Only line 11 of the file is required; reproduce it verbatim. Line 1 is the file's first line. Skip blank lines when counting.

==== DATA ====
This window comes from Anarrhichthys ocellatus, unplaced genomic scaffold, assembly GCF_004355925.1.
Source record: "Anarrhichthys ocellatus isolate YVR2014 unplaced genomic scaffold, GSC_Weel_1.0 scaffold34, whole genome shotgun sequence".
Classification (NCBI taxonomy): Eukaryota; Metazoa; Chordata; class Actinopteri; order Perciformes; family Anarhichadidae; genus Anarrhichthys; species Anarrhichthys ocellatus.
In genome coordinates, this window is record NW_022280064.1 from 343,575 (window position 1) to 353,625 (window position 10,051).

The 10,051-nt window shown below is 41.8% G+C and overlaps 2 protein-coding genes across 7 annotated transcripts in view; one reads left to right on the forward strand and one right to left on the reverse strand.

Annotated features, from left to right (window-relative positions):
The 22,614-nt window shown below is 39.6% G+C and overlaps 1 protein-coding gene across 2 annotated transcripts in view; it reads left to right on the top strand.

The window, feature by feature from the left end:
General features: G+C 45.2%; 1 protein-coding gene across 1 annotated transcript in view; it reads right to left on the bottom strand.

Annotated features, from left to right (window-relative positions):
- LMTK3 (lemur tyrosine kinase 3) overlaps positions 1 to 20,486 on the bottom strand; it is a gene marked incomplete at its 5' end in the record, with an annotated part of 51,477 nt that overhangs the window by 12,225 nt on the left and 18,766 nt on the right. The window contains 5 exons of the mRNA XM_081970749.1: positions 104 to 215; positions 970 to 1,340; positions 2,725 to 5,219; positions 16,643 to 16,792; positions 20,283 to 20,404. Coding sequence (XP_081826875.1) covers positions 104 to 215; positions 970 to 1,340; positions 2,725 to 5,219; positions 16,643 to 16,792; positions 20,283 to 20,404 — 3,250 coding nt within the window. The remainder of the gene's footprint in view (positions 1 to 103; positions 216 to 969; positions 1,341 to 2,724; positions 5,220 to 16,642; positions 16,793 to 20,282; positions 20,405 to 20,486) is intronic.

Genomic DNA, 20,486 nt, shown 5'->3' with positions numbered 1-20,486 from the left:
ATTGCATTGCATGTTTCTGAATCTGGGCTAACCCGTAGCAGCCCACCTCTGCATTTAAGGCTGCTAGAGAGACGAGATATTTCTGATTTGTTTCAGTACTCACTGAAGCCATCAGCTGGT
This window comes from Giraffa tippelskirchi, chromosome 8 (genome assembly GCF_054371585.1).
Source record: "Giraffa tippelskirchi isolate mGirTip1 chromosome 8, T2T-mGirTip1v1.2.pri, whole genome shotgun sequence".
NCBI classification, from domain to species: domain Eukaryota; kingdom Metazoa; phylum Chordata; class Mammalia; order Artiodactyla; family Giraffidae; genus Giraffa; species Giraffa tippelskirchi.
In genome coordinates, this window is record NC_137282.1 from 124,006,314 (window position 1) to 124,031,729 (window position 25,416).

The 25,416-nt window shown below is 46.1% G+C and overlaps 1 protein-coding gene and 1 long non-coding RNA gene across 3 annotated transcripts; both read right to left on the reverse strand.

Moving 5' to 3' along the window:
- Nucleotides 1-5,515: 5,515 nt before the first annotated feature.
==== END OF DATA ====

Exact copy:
- LMTK3 (lemur tyrosine kinase 3) overlaps positions 1 to 20,486 on the bottom strand; it is a gene marked incomplete at its 5' end in the record, with an annotated part of 51,477 nt that overhangs the window by 12,225 nt on the left and 18,766 nt on the right. The window contains 5 exons of the mRNA XM_081970749.1: positions 104 to 215; positions 970 to 1,340; positions 2,725 to 5,219; positions 16,643 to 16,792; positions 20,283 to 20,404. Coding sequence (XP_081826875.1) covers positions 104 to 215; positions 970 to 1,340; positions 2,725 to 5,219; positions 16,643 to 16,792; positions 20,283 to 20,404 — 3,250 coding nt within the window. The remainder of the gene's footprint in view (positions 1 to 103; positions 216 to 969; positions 1,341 to 2,724; positions 5,220 to 16,642; positions 16,793 to 20,282; positions 20,405 to 20,486) is intronic.